Direct Current Cardioversion (DCCV)
What is A Cardioversion?
A cardioversion is a medical procedure used to convert an irregular heart rhythm (atrial fibrillation or atrial flutter) back to your heart’s normal rhythm (sinus rhythm). A cardioversion helps restore a normal heartbeat through a noninvasive procedure. You are first made comfortable using a small amount of sedation, and then an external defibrillator is used to pass a synchronized amount of energy through two pads (or paddles) across your chest. This carefully planned and delivered energy immediately stops your irregular heart rhythm. Most people can go home after the sedative wears off. Most patients need to take blood thinners and antiarrhythmic drugs to help maintain a normal rhythm. If the medications don’t work then Dr. Ahuja can discuss an ablation to help maintain a normal rhythm.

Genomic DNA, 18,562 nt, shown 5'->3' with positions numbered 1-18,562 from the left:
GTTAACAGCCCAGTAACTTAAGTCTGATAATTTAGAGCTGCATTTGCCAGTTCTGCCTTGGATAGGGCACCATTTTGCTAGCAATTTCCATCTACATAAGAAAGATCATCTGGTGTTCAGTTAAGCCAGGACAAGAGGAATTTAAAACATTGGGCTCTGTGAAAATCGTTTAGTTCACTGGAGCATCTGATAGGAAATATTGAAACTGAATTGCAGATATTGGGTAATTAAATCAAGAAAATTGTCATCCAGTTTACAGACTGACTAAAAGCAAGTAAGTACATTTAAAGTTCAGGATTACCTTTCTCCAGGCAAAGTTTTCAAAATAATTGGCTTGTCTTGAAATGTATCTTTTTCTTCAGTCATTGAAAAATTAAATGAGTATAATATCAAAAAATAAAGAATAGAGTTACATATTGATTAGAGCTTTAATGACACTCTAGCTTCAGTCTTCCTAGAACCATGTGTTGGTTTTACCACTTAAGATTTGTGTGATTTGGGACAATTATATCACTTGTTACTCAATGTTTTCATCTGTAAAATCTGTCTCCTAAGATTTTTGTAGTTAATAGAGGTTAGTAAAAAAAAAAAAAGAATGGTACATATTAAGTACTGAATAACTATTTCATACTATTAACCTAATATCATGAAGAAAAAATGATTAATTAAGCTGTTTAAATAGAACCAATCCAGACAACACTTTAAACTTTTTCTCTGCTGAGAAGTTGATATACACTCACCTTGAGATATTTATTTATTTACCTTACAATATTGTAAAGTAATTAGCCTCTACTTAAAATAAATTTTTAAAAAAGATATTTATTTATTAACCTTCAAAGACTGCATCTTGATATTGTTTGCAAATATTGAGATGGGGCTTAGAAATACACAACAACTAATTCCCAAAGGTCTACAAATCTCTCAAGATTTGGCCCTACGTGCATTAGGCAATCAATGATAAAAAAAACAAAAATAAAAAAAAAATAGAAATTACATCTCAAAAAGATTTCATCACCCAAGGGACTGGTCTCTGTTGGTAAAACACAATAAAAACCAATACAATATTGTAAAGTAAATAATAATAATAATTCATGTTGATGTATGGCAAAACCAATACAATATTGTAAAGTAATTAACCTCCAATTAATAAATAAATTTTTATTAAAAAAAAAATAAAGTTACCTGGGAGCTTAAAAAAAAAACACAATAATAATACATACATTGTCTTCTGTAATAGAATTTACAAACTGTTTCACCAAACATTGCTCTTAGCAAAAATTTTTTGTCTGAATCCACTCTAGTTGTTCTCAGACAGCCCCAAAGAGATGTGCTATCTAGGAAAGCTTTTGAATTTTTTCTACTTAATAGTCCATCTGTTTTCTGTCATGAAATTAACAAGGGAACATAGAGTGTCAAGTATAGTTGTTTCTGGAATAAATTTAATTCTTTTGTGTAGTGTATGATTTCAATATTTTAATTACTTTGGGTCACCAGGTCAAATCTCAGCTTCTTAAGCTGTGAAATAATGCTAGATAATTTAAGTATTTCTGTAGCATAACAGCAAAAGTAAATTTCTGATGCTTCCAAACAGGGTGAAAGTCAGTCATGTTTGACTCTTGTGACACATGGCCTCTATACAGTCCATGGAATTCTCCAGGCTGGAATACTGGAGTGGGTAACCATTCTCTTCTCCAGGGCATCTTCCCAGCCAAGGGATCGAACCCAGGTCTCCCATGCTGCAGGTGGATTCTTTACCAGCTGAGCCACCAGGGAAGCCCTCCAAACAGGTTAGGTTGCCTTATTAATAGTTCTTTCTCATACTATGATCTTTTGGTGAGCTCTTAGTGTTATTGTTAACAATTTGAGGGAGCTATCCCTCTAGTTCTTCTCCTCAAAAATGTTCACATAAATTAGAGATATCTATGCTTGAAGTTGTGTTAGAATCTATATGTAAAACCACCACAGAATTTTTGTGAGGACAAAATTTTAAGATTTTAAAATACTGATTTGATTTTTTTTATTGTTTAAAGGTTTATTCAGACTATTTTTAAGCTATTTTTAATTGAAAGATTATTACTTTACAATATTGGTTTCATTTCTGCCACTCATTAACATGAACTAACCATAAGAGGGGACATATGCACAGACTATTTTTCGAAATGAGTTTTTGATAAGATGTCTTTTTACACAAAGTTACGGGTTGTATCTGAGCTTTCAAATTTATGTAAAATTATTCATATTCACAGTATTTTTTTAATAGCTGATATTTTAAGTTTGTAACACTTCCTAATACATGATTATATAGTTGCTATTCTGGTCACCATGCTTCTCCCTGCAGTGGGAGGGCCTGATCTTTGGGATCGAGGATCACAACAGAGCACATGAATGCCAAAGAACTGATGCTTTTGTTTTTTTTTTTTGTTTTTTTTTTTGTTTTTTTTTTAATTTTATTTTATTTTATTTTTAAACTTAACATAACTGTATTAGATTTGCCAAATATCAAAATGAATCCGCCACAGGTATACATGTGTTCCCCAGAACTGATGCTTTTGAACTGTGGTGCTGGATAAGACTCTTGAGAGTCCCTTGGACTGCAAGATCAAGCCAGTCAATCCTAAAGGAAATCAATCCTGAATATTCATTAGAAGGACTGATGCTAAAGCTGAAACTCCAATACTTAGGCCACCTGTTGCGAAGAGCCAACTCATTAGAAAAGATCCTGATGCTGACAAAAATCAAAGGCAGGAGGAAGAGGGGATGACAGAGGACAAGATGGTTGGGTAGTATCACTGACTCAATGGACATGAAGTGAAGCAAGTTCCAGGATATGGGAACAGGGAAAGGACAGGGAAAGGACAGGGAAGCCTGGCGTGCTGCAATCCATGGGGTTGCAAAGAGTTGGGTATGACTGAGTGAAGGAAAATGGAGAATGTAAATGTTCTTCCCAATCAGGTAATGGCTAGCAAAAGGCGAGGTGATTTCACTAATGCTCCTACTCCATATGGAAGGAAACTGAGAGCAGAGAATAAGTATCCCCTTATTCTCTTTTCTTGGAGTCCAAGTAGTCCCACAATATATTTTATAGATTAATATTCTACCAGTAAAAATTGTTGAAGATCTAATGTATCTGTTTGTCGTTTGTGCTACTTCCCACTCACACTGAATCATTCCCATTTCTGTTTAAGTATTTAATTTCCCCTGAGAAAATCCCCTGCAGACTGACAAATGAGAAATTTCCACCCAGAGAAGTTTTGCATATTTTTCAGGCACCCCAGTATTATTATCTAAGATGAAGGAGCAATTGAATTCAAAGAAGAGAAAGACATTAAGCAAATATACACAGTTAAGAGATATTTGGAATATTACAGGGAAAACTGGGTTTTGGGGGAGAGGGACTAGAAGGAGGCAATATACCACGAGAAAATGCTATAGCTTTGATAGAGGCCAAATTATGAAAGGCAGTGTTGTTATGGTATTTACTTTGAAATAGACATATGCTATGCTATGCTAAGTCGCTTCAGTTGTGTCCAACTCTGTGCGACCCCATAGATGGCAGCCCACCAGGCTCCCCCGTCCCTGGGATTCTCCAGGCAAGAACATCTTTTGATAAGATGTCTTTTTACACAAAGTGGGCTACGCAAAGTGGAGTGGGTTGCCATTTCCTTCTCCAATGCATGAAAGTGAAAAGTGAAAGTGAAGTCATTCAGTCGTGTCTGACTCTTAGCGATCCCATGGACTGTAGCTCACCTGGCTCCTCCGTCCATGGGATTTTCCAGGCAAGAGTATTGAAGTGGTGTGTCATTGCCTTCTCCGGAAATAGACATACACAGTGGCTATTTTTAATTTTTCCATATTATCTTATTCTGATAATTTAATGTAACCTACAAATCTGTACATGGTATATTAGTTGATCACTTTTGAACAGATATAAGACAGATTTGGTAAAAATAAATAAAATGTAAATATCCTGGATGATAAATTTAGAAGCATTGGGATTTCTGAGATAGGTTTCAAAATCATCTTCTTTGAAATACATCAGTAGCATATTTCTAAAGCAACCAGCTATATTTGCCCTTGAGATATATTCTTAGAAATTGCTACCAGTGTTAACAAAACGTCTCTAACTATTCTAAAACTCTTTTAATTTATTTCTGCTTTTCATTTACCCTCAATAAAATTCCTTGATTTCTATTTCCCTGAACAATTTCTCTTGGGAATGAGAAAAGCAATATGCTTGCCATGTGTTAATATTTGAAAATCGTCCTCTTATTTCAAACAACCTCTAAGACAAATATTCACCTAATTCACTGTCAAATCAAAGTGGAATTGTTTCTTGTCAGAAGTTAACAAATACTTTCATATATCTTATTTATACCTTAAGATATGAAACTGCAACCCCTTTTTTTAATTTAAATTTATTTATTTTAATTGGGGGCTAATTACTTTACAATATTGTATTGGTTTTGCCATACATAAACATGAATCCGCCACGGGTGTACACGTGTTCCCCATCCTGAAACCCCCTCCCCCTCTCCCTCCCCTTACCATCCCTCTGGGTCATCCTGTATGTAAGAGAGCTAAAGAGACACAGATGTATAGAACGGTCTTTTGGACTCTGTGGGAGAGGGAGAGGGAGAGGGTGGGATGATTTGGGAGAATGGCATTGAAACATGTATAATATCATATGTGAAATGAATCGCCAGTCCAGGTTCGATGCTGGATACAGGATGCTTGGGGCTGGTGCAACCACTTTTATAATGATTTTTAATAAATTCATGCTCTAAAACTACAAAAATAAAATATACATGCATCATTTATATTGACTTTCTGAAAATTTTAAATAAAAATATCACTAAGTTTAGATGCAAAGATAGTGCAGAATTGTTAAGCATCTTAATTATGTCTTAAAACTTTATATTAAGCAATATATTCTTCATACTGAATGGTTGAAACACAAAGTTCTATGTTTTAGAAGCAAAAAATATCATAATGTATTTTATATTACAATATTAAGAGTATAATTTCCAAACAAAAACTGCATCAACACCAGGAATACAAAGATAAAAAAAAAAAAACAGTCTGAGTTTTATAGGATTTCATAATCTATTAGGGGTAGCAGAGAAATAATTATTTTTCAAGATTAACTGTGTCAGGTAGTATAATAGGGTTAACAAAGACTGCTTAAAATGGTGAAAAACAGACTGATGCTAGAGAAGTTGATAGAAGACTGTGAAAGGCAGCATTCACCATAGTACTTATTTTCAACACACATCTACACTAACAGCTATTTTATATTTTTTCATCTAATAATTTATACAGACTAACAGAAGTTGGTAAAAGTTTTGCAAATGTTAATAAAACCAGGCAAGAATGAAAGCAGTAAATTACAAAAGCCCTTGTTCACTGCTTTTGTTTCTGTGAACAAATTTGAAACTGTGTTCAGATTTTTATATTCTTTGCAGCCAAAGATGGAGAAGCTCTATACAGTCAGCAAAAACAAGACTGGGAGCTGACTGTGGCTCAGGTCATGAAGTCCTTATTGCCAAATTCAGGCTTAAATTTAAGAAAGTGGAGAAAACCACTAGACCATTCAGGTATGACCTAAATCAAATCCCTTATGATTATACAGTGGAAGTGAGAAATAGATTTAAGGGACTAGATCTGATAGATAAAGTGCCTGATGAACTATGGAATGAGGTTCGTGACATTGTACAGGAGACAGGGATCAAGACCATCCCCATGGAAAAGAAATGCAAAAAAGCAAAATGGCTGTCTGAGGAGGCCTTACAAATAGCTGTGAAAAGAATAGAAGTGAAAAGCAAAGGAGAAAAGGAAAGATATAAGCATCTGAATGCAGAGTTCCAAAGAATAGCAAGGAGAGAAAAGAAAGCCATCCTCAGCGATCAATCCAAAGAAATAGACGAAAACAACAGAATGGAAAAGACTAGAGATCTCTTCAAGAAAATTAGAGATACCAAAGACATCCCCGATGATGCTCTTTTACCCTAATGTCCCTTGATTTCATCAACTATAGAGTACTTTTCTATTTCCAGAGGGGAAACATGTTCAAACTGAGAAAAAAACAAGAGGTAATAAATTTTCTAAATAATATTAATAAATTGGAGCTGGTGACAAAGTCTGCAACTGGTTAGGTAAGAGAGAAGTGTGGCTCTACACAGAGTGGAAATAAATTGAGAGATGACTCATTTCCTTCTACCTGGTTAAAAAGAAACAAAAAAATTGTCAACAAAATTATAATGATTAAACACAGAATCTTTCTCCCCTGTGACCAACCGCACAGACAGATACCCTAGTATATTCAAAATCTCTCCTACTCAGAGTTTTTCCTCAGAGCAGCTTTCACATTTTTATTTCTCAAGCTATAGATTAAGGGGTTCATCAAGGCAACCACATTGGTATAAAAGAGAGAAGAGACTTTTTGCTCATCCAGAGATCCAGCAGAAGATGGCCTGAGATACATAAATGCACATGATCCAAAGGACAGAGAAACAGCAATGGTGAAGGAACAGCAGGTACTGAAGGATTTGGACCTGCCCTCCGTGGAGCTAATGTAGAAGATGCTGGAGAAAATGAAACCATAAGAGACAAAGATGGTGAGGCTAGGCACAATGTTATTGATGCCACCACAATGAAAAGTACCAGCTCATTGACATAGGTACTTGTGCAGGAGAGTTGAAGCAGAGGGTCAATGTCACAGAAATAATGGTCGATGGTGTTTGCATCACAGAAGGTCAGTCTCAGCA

A cardioversion procedure requires sedation intravenously in a closely monitored hospital based setting. Two electrode pads are placed on the skin of the patient, one applied near the upper chest, the other placed on the back. A controlled electrical current is sent through the pads resulting in restoration of normal sinus rhythm.
Why choose A cardioversion over an ablation?
Although ablation is generally more effective long term than a cardioversion, physicians may recommend a cardioversion as first line treatment given the overall safety of a cardioversion. If your cardioversion doesn’t help control your atrial fibrillation or atrial flutter, then ablation is a more effective option long term as an alternative procedure. Dr. Ahuja will discuss the risks and benefits of cardioversion versus ablation for your specific type of atrial fibrillation or atrial flutter.
Once the procedure is completed, patients are monitored for about two hours before having the ability to go home. Due to the residual effects of anesthesia, patients are not recommended to drive, operative heavy machinery or make major medical or legal decisions for about 24 hours.